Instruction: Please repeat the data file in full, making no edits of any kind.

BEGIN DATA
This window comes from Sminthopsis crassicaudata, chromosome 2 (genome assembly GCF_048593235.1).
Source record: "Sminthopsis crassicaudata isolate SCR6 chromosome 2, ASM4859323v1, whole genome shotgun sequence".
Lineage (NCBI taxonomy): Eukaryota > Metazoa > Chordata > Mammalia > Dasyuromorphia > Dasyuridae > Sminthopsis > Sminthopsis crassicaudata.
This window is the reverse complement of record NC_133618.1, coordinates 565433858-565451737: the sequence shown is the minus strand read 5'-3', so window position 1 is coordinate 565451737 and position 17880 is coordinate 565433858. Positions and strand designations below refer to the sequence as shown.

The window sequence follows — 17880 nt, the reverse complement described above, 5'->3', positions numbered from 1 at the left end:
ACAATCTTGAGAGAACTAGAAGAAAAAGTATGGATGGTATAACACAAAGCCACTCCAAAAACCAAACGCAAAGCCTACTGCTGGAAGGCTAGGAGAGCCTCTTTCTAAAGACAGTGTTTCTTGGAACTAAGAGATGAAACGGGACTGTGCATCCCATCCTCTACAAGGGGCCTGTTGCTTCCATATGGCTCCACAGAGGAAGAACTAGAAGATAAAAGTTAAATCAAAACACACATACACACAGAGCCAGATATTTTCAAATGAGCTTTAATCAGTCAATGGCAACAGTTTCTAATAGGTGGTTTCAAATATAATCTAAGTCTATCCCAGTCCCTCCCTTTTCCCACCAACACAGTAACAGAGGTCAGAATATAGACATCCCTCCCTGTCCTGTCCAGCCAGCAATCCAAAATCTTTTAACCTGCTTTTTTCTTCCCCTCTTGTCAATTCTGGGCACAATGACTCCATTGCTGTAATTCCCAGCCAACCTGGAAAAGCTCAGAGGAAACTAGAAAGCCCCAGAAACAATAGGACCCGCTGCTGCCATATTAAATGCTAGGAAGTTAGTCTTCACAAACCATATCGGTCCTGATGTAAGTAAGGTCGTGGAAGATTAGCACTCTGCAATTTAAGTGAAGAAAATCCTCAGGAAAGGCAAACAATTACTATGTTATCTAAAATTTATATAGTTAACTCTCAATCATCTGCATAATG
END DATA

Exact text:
This window comes from Sminthopsis crassicaudata, chromosome 2 (genome assembly GCF_048593235.1).
Source record: "Sminthopsis crassicaudata isolate SCR6 chromosome 2, ASM4859323v1, whole genome shotgun sequence".
Lineage (NCBI taxonomy): Eukaryota > Metazoa > Chordata > Mammalia > Dasyuromorphia > Dasyuridae > Sminthopsis > Sminthopsis crassicaudata.
This window is the reverse complement of record NC_133618.1, coordinates 565433858-565451737: the sequence shown is the minus strand read 5'-3', so window position 1 is coordinate 565451737 and position 17880 is coordinate 565433858. Positions and strand designations below refer to the sequence as shown.

The window sequence follows — 17880 nt, the reverse complement described above, 5'->3', positions numbered from 1 at the left end:
ACAATCTTGAGAGAACTAGAAGAAAAAGTATGGATGGTATAACACAAAGCCACTCCAAAAACCAAACGCAAAGCCTACTGCTGGAAGGCTAGGAGAGCCTCTTTCTAAAGACAGTGTTTCTTGGAACTAAGAGATGAAACGGGACTGTGCATCCCATCCTCTACAAGGGGCCTGTTGCTTCCATATGGCTCCACAGAGGAAGAACTAGAAGATAAAAGTTAAATCAAAACACACATACACACAGAGCCAGATATTTTCAAATGAGCTTTAATCAGTCAATGGCAACAGTTTCTAATAGGTGGTTTCAAATATAATCTAAGTCTATCCCAGTCCCTCCCTTTTCCCACCAACACAGTAACAGAGGTCAGAATATAGACATCCCTCCCTGTCCTGTCCAGCCAGCAATCCAAAATCTTTTAACCTGCTTTTTTCTTCCCCTCTTGTCAATTCTGGGCACAATGACTCCATTGCTGTAATTCCCAGCCAACCTGGAAAAGCTCAGAGGAAACTAGAAAGCCCCAGAAACAATAGGACCCGCTGCTGCCATATTAAATGCTAGGAAGTTAGTCTTCACAAACCATATCGGTCCTGATGTAAGTAAGGTCGTGGAAGATTAGCACTCTGCAATTTAAGTGAAGAAAATCCTCAGGAAAGGCAAACAATTACTATGTTATCTAAAATTTATATAGTTAACTCTCAATCATCTGCATAATG